While the country is investing in public transport and infrastructure, the demand for personal mobility using two, three and four-wheelers is growing at a rapid pace – often faster than the speed at which public infrastructure and mass-transport is deployed. Urban commuting has become one of the most energy- and pollution-intensive activities in India.
India is home to 22 of the world’s 30 most polluted cities,1 and road transport is one of the fastest-growing sources of carbon emissions. For the world to stay within a 1.5°C increase in average temperature as set out in the Paris Agreement, the transport sector must be rapidly decarbonized. The speed of adopting zero-emission vehicles and renewable energy in a large country like India can have a meaningful impact on global decarbonization efforts.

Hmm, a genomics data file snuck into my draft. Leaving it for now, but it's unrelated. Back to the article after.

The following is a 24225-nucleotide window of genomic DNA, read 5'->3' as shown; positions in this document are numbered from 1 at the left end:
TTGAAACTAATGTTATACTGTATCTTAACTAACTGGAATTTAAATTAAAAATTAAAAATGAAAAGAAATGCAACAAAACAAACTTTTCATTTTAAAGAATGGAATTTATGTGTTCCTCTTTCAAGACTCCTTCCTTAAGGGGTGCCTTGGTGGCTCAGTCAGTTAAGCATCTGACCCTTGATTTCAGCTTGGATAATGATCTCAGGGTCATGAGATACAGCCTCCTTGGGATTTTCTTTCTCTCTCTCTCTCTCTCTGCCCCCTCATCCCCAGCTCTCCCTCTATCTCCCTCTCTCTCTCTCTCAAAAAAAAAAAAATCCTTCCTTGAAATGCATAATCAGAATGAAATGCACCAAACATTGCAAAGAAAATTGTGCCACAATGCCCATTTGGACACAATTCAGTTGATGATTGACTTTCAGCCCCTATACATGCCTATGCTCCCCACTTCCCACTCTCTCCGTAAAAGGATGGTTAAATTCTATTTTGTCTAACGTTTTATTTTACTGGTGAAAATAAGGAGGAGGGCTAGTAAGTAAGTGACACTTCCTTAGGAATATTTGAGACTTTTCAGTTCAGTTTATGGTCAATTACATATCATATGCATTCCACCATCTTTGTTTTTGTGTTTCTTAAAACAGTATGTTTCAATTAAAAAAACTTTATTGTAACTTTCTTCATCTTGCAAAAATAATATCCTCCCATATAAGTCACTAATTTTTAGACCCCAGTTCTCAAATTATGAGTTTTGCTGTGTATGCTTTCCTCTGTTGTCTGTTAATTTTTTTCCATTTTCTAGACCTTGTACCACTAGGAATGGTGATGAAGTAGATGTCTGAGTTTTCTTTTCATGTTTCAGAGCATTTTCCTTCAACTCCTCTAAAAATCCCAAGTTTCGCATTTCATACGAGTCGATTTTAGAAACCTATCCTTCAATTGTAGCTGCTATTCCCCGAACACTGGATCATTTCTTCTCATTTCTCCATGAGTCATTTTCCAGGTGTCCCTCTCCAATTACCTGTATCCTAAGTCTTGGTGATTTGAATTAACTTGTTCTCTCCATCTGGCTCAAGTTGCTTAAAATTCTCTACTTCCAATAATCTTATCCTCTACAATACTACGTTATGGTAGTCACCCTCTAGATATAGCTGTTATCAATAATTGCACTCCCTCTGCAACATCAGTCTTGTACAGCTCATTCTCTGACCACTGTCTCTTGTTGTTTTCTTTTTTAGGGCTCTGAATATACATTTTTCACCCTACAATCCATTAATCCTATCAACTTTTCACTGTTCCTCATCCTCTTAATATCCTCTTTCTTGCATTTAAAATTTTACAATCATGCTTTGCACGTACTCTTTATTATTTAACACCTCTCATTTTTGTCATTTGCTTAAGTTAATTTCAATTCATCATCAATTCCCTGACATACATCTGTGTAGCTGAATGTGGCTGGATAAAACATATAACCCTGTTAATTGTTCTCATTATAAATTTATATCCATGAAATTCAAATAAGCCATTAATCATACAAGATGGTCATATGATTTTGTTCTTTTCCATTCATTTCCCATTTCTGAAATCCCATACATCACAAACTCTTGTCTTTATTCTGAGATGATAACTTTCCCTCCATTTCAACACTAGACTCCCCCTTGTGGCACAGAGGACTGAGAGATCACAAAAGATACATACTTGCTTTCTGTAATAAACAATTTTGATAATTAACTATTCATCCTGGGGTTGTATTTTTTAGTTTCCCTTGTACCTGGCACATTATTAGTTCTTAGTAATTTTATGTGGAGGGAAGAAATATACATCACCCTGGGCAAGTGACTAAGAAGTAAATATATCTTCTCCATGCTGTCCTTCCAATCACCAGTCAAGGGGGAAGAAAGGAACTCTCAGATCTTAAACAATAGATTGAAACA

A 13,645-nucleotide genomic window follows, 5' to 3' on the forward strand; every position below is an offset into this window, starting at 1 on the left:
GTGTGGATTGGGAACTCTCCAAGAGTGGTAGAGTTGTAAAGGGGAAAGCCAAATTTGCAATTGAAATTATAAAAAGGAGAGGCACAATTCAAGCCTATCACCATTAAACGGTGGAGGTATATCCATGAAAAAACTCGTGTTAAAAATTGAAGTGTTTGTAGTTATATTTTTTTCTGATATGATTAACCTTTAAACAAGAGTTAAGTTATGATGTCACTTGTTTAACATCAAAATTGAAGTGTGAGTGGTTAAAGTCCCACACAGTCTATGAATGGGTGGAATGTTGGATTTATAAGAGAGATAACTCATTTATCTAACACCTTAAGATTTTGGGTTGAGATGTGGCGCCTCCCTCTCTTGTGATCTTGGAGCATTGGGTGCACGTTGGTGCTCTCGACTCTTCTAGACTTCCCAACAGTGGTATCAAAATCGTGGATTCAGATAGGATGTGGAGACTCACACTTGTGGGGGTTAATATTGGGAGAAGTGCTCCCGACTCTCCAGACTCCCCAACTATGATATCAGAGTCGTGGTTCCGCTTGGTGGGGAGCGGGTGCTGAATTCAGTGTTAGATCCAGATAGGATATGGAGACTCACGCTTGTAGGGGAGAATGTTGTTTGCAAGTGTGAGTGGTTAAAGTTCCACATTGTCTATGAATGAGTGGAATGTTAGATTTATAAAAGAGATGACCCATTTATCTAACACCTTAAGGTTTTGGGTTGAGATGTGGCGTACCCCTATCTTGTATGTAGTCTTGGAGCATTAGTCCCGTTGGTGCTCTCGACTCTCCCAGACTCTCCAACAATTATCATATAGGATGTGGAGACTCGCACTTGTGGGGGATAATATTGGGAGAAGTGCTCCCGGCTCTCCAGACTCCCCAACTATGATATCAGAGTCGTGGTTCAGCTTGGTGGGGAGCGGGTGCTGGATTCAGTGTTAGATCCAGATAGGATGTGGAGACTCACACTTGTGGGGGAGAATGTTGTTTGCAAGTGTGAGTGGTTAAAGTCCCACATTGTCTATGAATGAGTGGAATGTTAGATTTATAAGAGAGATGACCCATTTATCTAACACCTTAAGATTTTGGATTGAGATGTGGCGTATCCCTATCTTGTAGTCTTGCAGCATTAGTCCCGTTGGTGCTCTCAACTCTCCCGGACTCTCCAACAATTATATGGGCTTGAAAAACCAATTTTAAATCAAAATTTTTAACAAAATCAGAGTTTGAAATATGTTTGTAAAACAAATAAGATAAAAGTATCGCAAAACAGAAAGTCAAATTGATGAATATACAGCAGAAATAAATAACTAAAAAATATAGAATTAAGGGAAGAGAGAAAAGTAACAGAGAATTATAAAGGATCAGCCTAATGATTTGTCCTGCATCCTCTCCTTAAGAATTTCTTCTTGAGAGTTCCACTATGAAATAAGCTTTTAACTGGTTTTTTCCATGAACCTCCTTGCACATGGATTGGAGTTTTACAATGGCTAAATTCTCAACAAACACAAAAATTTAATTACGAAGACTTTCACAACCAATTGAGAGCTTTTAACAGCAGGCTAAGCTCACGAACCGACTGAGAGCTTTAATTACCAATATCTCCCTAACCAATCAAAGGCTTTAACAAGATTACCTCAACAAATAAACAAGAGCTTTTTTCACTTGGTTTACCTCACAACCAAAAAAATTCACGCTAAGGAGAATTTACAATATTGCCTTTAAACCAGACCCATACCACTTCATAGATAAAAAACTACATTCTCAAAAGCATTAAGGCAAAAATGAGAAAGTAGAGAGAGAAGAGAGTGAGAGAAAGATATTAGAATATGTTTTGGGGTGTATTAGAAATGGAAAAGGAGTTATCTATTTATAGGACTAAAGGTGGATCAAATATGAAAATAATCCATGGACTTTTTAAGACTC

Indians bought 26 million new vehicles (including 3.4 million passenger cars) in the period between April 2018 - March 20192. These sales were almost completely dominated by internal combustion engines (ICE). The World Business Council for Sustainable Development (WBCSD) is working with India’s mobility value chain to help accelerate the adoption of electric vehicles so that businesses can be a part of the solution to India’s urban pollution and emissions challenges.